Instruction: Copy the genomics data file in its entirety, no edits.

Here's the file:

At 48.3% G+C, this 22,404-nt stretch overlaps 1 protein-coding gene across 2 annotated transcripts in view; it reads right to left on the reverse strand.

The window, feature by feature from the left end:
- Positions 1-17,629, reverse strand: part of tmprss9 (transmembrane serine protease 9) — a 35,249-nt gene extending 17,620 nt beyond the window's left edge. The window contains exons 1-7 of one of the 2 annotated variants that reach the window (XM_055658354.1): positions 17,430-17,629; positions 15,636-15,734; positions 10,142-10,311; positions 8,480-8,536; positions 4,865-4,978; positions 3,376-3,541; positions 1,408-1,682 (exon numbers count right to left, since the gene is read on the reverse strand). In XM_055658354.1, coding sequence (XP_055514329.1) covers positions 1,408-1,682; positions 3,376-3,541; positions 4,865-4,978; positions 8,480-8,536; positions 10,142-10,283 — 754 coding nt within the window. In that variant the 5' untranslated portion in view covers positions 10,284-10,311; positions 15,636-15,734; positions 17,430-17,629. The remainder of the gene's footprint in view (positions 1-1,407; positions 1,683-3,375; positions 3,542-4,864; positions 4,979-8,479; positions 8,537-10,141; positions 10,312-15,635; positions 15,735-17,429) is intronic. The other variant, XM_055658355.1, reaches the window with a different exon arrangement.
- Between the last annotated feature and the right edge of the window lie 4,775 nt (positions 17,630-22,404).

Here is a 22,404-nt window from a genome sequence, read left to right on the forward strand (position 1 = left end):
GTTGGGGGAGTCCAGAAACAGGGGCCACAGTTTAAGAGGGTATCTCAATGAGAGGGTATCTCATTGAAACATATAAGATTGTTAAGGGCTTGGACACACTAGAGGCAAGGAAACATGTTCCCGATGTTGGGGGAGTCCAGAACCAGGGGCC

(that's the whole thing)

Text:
At 48.3% G+C, this 22,404-nt stretch overlaps 1 protein-coding gene across 2 annotated transcripts in view; it reads right to left on the reverse strand.

The window, feature by feature from the left end:
- Positions 1-17,629, reverse strand: part of tmprss9 (transmembrane serine protease 9) — a 35,249-nt gene extending 17,620 nt beyond the window's left edge. The window contains exons 1-7 of one of the 2 annotated variants that reach the window (XM_055658354.1): positions 17,430-17,629; positions 15,636-15,734; positions 10,142-10,311; positions 8,480-8,536; positions 4,865-4,978; positions 3,376-3,541; positions 1,408-1,682 (exon numbers count right to left, since the gene is read on the reverse strand). In XM_055658354.1, coding sequence (XP_055514329.1) covers positions 1,408-1,682; positions 3,376-3,541; positions 4,865-4,978; positions 8,480-8,536; positions 10,142-10,283 — 754 coding nt within the window. In that variant the 5' untranslated portion in view covers positions 10,284-10,311; positions 15,636-15,734; positions 17,430-17,629. The remainder of the gene's footprint in view (positions 1-1,407; positions 1,683-3,375; positions 3,542-4,864; positions 4,979-8,479; positions 8,537-10,141; positions 10,312-15,635; positions 15,735-17,429) is intronic. The other variant, XM_055658355.1, reaches the window with a different exon arrangement.
- Between the last annotated feature and the right edge of the window lie 4,775 nt (positions 17,630-22,404).

Here is a 22,404-nt window from a genome sequence, read left to right on the forward strand (position 1 = left end):
GTTGGGGGAGTCCAGAAACAGGGGCCACAGTTTAAGAGGGTATCTCAATGAGAGGGTATCTCATTGAAACATATAAGATTGTTAAGGGCTTGGACACACTAGAGGCAAGGAAACATGTTCCCGATGTTGGGGGAGTCCAGAACCAGGGGCC